Potato Insights & Events


Jan 19, 2022

Carbohydrates: Consumer Confusion, Current Guidance & Future Recommendations

The physiological impacts of eating carbohydrate-containing foods are much more complex and individualized compared to dietary protein and fat; yet, there is still no globally accepted way to define ‘carbohydrate quality’. While some researchers often rely on the Glycemic Index as a leading marker for the quality of carbohydrate-containing foods, the research does not align with this approach. In fact, published studies continue to question the variability, reliability, and utility of the Glycemic Index, especially among the general population.   

During this episode, you will hear from cardiovascular physiologist Sid Angadi, PhD, FACSM, and food and nutrition scientist Julie Miller Jones, PhD, CNS, CFS, as they take a deep dive into the latest science and recommendations surrounding carbohydrate-containing foods. Tune in to learn about the limitations with using glycemic index as a marker of carbohydrate quality and get up-to-speed on the research that’s currently underway to develop a new definition for quality carbohydrate-containing foods.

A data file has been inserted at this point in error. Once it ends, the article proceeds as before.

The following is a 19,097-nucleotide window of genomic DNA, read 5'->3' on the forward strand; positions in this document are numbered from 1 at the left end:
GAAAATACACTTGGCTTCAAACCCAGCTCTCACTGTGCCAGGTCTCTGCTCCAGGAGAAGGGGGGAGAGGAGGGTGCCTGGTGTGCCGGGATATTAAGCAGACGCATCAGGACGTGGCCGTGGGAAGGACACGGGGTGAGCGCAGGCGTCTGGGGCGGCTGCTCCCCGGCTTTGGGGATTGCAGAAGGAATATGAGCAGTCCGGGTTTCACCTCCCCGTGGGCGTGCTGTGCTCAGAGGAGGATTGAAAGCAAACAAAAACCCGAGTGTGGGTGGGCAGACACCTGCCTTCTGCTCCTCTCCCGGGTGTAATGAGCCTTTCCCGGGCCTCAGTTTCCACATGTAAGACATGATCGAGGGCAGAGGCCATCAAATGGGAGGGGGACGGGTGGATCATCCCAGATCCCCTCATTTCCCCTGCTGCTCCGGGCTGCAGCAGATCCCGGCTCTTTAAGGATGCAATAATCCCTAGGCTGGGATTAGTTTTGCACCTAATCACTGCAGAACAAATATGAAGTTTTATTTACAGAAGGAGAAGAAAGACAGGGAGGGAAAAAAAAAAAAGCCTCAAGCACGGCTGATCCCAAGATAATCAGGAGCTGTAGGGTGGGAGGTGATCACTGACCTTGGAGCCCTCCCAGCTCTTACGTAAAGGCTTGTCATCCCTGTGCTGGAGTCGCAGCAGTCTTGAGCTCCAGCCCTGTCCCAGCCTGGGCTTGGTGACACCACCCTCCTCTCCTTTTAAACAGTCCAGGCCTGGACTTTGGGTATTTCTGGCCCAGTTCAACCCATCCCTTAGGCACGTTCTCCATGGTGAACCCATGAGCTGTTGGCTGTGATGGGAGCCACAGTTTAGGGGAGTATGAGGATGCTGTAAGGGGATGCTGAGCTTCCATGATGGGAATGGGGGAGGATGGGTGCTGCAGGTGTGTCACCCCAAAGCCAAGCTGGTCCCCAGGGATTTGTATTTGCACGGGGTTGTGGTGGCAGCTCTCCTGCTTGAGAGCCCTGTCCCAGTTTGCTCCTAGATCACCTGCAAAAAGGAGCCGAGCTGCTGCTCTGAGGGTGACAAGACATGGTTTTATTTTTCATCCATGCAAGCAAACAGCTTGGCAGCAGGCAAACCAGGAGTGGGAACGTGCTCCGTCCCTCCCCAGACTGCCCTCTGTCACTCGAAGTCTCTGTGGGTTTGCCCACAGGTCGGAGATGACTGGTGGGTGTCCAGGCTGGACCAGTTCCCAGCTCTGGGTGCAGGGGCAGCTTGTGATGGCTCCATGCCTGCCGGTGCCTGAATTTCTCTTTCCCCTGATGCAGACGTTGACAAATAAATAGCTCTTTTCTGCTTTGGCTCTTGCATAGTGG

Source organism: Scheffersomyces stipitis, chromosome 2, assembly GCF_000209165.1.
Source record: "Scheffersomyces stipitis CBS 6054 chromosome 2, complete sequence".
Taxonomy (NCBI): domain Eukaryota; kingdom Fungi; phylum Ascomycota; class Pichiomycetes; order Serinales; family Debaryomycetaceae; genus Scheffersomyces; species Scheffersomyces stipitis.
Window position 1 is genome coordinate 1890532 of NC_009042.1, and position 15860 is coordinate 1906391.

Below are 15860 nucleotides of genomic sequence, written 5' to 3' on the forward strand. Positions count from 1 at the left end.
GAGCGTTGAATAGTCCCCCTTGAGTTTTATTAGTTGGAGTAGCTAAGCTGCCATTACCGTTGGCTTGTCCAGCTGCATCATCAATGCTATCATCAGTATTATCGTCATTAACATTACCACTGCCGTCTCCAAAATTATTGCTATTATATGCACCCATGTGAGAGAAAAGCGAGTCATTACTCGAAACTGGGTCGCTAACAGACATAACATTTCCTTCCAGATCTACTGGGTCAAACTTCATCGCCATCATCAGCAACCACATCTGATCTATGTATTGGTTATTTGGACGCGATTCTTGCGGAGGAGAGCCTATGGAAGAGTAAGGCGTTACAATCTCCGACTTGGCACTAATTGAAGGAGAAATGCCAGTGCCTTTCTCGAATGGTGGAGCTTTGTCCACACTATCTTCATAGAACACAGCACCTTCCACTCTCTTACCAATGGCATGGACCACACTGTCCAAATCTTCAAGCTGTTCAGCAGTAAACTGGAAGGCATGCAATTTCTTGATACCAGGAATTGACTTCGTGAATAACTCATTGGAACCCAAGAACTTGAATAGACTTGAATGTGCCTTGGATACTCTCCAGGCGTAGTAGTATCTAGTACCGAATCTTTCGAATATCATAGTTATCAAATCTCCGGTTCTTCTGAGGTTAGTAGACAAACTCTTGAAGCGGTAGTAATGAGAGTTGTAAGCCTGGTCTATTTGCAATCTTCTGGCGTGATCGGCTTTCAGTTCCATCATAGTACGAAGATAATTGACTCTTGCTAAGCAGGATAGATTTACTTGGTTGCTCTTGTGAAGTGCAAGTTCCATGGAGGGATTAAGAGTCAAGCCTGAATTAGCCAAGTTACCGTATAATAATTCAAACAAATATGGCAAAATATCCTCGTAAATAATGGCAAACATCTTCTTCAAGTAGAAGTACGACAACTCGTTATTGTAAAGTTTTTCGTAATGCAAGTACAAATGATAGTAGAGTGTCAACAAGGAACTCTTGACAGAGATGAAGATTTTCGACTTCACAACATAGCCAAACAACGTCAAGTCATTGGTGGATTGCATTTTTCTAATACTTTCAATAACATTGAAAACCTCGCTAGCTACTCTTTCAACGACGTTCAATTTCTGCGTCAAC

Tune in to this episode to learn about:

  • Consumer confusion about carbohydrates and their role in a healthy diet
  • What the current nutrition guidance says about carbohydrates
  • The complexities of carbohydrate-containing foods
  • How the nutrition science community currently defines carbohydrate quality
  • Resistant starch, fiber and other nutrients in carbohydrate-containing foods
  • The evolving scientific literature on the Glycemic Index as a marker for carbohydrate quality 
  • Insights on how to best define quality carbohydrates moving forward
  • The strengths and limitations of epidemiological research versus randomized controlled trials and the appropriate way to relay findings from both types of research 
  • Takeaways for the public, health professionals and the research community regarding carbohydrate-containing foods 
  • Resources and research on carbohydrates

Link to Podcast

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